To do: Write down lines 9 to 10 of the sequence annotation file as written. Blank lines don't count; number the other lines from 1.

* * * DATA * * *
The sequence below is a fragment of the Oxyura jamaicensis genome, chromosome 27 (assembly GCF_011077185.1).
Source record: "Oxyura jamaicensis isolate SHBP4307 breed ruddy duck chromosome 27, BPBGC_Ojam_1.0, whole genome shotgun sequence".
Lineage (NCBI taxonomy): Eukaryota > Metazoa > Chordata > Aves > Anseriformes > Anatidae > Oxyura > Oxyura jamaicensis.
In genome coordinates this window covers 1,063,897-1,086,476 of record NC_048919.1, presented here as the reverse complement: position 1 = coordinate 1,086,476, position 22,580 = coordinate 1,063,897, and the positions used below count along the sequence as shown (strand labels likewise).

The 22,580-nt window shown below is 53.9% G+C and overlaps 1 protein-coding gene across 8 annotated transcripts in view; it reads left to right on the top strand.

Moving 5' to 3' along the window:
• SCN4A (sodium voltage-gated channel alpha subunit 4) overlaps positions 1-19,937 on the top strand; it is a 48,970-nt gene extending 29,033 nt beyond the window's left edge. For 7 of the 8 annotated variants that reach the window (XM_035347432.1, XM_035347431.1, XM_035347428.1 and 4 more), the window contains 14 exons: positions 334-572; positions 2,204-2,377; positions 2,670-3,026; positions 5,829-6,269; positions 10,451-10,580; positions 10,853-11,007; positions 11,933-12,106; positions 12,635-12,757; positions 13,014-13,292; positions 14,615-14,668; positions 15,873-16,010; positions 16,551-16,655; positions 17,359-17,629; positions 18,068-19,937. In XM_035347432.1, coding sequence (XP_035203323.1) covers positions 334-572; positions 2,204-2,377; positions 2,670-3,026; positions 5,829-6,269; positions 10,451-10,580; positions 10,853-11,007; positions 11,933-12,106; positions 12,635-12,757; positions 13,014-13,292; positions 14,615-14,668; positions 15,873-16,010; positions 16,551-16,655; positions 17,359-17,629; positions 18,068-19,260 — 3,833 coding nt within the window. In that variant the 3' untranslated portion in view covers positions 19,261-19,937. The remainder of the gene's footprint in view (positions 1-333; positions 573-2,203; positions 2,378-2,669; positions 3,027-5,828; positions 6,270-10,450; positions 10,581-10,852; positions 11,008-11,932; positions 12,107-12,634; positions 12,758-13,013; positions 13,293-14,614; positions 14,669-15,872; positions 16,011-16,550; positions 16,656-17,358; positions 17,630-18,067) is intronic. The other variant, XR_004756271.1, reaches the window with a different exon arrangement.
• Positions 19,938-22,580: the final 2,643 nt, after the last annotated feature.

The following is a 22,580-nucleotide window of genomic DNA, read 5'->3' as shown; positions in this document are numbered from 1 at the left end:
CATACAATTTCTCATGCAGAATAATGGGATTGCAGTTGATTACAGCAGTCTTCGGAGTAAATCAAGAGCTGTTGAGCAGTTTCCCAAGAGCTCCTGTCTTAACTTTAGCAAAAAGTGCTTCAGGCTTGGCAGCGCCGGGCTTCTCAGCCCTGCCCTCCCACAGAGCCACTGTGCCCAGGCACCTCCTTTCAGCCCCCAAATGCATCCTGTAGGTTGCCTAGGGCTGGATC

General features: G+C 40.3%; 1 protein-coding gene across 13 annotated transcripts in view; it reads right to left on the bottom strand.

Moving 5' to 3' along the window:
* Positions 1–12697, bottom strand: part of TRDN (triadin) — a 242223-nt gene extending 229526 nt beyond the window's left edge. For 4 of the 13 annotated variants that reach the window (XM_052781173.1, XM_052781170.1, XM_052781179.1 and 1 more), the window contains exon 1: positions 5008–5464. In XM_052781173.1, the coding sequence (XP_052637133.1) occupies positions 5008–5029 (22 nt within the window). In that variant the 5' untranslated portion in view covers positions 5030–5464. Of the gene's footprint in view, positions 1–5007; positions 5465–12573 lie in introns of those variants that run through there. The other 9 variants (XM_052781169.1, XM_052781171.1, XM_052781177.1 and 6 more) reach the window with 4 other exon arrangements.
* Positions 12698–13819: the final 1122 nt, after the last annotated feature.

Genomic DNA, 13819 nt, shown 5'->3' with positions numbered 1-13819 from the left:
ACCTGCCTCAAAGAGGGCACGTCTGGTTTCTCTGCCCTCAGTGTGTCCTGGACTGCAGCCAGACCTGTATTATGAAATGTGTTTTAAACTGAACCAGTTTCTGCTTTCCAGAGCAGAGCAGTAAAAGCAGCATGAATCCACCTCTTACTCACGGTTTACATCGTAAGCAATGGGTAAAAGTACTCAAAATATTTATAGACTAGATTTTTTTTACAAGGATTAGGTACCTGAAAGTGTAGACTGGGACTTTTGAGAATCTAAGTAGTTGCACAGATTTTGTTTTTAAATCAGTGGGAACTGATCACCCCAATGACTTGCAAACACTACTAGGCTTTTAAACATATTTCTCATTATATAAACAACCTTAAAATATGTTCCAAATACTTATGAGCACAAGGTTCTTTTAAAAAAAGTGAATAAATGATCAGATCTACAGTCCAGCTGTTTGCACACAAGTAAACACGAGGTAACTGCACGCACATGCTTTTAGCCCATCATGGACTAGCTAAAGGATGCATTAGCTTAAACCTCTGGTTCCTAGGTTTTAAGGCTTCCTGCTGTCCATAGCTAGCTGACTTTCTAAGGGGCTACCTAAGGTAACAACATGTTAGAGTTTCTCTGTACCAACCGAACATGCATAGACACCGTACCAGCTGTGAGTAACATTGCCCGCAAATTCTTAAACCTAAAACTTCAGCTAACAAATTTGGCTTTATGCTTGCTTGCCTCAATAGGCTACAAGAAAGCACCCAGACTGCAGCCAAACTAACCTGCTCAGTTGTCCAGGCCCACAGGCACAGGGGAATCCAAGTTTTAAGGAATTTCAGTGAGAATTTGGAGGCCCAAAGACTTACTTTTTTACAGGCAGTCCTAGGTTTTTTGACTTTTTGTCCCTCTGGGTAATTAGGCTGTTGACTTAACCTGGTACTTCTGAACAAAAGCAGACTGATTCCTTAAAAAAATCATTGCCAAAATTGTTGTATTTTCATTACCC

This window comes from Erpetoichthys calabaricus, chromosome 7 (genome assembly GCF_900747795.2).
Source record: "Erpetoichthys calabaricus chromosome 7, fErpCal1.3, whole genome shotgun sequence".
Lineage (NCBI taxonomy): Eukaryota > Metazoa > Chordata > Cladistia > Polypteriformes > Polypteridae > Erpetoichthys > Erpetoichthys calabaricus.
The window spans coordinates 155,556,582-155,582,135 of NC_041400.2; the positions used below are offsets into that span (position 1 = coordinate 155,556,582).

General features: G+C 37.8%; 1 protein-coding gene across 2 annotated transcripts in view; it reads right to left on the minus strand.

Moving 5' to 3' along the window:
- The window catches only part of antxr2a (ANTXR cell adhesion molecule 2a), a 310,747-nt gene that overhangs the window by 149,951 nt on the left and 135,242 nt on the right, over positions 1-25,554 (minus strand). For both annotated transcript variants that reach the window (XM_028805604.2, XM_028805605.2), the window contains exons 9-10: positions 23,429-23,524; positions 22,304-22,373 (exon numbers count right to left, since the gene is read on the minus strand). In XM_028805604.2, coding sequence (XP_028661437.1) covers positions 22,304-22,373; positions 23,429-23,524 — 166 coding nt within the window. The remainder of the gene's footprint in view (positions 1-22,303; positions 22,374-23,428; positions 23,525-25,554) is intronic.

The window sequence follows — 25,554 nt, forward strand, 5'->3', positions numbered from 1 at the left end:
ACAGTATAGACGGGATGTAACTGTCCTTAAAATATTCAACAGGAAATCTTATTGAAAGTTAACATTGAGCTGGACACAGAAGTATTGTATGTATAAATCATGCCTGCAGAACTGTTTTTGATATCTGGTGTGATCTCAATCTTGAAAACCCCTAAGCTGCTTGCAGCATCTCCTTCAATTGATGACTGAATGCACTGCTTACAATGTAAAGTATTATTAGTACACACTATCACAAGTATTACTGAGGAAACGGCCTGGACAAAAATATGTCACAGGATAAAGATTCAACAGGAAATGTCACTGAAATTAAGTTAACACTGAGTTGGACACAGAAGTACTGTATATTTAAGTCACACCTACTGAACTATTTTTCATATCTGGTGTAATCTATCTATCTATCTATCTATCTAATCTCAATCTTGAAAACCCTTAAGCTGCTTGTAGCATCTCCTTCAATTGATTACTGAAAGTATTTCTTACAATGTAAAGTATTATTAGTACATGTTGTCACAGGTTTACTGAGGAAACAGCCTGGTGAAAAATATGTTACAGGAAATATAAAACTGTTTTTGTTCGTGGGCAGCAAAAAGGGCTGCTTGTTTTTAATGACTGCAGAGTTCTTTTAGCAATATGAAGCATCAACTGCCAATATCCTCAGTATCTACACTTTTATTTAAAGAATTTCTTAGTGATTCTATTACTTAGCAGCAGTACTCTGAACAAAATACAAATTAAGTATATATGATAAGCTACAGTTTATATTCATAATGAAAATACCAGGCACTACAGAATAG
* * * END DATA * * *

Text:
The following is a 22,580-nucleotide window of genomic DNA, read 5'->3' as shown; positions in this document are numbered from 1 at the left end:
CATACAATTTCTCATGCAGAATAATGGGATTGCAGTTGATTACAGCAGTCTTCGGAGTAAATCAAGAGCTGTTGAGCAGTTTCCCAAGAGCTCCTGTCTTAACTTTAGCAAAAAGTGCTTCAGGCTTGGCAGCGCCGGGCTTCTCAGCCCTGCCCTCCCACAGAGCCACTGTGCCCAGGCACCTCCTTTCAGCCCCCAAATGCATCCTGTAGGTTGCCTAGGGCTGGATC